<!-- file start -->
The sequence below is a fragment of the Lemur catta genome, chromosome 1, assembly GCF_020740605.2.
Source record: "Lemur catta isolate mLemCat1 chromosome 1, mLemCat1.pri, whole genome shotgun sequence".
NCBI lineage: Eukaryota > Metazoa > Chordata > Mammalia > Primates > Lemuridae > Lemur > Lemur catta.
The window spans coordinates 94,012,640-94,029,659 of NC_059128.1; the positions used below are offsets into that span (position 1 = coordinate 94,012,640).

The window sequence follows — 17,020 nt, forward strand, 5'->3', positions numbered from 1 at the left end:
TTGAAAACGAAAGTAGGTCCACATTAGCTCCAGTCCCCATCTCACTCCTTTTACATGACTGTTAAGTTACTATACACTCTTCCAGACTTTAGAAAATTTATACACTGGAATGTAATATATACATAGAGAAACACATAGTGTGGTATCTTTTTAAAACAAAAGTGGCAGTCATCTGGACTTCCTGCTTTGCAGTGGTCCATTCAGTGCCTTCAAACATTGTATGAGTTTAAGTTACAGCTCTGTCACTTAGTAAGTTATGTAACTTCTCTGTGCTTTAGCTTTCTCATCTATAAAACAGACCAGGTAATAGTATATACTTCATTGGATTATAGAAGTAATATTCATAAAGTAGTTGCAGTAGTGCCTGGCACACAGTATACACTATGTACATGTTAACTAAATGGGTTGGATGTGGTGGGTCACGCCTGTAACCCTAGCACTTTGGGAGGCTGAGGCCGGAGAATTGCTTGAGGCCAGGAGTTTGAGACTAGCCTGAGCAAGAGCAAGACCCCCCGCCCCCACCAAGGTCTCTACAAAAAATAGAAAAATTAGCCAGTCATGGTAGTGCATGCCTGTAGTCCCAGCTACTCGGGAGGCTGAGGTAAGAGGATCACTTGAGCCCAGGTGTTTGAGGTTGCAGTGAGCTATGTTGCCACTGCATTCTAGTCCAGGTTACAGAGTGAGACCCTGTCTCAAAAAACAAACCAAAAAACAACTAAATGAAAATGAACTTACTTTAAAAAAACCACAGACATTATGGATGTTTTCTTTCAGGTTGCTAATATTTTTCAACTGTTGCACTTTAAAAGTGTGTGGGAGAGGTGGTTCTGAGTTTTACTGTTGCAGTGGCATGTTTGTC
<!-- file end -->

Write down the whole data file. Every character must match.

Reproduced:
The sequence below is a fragment of the Lemur catta genome, chromosome 1, assembly GCF_020740605.2.
Source record: "Lemur catta isolate mLemCat1 chromosome 1, mLemCat1.pri, whole genome shotgun sequence".
NCBI lineage: Eukaryota > Metazoa > Chordata > Mammalia > Primates > Lemuridae > Lemur > Lemur catta.
The window spans coordinates 94,012,640-94,029,659 of NC_059128.1; the positions used below are offsets into that span (position 1 = coordinate 94,012,640).

The window sequence follows — 17,020 nt, forward strand, 5'->3', positions numbered from 1 at the left end:
TTGAAAACGAAAGTAGGTCCACATTAGCTCCAGTCCCCATCTCACTCCTTTTACATGACTGTTAAGTTACTATACACTCTTCCAGACTTTAGAAAATTTATACACTGGAATGTAATATATACATAGAGAAACACATAGTGTGGTATCTTTTTAAAACAAAAGTGGCAGTCATCTGGACTTCCTGCTTTGCAGTGGTCCATTCAGTGCCTTCAAACATTGTATGAGTTTAAGTTACAGCTCTGTCACTTAGTAAGTTATGTAACTTCTCTGTGCTTTAGCTTTCTCATCTATAAAACAGACCAGGTAATAGTATATACTTCATTGGATTATAGAAGTAATATTCATAAAGTAGTTGCAGTAGTGCCTGGCACACAGTATACACTATGTACATGTTAACTAAATGGGTTGGATGTGGTGGGTCACGCCTGTAACCCTAGCACTTTGGGAGGCTGAGGCCGGAGAATTGCTTGAGGCCAGGAGTTTGAGACTAGCCTGAGCAAGAGCAAGACCCCCCGCCCCCACCAAGGTCTCTACAAAAAATAGAAAAATTAGCCAGTCATGGTAGTGCATGCCTGTAGTCCCAGCTACTCGGGAGGCTGAGGTAAGAGGATCACTTGAGCCCAGGTGTTTGAGGTTGCAGTGAGCTATGTTGCCACTGCATTCTAGTCCAGGTTACAGAGTGAGACCCTGTCTCAAAAAACAAACCAAAAAACAACTAAATGAAAATGAACTTACTTTAAAAAAACCACAGACATTATGGATGTTTTCTTTCAGGTTGCTAATATTTTTCAACTGTTGCACTTTAAAAGTGTGTGGGAGAGGTGGTTCTGAGTTTTACTGTTGCAGTGGCATGTTTGTC